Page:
Cypriot President Adamant: No Corruption in Golden Visa Scheme

In a nationally televised interview, Nicos Anastasiades invited investigators to look into the Gold Visa program and if they found he was involved, he said, he would go to court -- or resign.

AlW7DCHAiZmTXAJiL8AlasouEy2HqmFHPresident Nicos Anastasiades (Photo: The Kremlin, Moscow)“Let the (House) watchdog committee investigate, “Anastasiades told the media outlet ANT1 Wednesday. “… if they want to dethrone me, let them investigate, and if any involvement is found I can be brought before a court or even resign.”

The president has been accused of corruption given that the law firm he founded, to which he transferred ownership to two daughters when elected to top office, provides Golden Visa services, while his son-in-law sells properties to Golden Visa buyers.

The Golden Visa program grants foreign investors citizenship in exchange for putting their money into the country. This means they gain the right to live and work in any EU country as well as Greece. With Cypriot citizenship, they can conduct business with the benefit of the country’s 12.5 percent corporate tax rate compared to the 18.8 percent European average.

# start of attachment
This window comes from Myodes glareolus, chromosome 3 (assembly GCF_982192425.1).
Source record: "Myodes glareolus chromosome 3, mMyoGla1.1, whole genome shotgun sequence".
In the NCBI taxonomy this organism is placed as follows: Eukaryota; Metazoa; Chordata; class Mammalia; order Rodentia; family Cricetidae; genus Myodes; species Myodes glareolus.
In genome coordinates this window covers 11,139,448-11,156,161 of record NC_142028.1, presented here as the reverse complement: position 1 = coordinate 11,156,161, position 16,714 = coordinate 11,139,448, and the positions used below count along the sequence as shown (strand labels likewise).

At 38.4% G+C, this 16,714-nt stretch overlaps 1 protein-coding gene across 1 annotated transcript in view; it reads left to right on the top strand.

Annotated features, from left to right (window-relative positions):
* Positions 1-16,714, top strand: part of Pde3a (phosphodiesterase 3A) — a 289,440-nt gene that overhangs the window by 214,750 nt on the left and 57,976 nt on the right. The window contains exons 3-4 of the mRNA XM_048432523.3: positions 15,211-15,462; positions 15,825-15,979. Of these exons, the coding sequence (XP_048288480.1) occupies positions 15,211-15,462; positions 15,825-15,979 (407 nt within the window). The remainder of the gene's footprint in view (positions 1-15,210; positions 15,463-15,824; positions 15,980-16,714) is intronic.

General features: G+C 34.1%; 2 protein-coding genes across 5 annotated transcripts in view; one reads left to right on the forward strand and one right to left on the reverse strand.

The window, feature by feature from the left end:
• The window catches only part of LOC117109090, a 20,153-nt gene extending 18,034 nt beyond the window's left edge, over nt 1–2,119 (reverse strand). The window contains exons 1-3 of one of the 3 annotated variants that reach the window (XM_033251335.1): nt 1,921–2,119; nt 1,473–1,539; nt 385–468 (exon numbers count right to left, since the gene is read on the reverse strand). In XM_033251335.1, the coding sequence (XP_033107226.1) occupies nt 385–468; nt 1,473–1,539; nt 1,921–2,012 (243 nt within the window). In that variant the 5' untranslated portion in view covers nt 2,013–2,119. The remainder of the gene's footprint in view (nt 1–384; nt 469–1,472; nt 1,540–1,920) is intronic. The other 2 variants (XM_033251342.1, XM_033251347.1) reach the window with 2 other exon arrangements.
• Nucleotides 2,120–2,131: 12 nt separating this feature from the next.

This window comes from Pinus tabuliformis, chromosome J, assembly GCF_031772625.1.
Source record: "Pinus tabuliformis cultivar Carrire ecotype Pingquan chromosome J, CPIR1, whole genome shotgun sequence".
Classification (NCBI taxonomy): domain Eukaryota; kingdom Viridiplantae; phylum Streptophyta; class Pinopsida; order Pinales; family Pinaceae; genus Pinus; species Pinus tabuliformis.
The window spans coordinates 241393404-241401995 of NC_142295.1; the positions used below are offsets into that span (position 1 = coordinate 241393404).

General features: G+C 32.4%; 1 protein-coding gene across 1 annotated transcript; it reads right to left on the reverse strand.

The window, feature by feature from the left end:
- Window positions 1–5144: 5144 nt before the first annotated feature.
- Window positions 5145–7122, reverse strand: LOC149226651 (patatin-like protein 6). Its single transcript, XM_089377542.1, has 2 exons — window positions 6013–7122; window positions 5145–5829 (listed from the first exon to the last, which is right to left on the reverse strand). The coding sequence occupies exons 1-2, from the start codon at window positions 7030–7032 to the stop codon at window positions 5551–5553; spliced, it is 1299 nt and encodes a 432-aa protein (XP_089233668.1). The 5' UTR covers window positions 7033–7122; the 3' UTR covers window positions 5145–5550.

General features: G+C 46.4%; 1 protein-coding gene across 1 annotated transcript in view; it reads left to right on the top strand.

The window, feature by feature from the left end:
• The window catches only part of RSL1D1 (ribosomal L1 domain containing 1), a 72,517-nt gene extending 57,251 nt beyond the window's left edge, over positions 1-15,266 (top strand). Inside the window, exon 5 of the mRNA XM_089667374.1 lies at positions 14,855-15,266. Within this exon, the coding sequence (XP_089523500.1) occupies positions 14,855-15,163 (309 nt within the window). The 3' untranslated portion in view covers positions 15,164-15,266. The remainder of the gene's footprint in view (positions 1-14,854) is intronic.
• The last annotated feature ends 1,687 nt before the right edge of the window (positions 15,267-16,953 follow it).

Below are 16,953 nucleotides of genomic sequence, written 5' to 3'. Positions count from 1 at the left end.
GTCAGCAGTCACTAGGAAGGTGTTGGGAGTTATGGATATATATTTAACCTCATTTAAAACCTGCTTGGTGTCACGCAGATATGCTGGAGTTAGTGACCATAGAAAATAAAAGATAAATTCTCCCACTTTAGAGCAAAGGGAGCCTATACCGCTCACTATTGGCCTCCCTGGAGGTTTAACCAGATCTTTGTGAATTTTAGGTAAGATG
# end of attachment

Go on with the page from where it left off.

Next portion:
The European Commission and NGOs after ongoing investigations, including by OCCRP, have examined the Golden Visa plan across Europe and found it was a channel for money laundering.

The Cypriot investment-for-citizenship program, which began in 2002, changed when Anastasiades’ government came to power in 2013. The government lowered the minimum investment required for citizenship from $11.7 million to $3.5 million in 2013, and then again to $2.35 million in 2016.

In August 2018, after the OCCRP investigation, rules were tightened and agencies specializing in money laundering were charged with examining applications to the program. The new government also capped the number of Golden Visa passports to be issued at 700.

The European Commission report, released in January, however, noted that the Cypriot program still does not sufficiently check the origins of the wealth of individuals, and does not allow for easy identification of who is applying.

Haravghi, a Greek newspaper associated with the Cypriot opposition, on Thursday broke the news that businessman Victor Pichugov, one of the richest men in Russia, was recently granted Cypriot nationality via Golden Visa and that his wife also has applied for one.

Pichugov, the newspaper reported, was previously a shareholder in a Russian bank whose Cyprus branch was constructed by a firm Yiannis Misirlis, the president’s son-in-law, owns.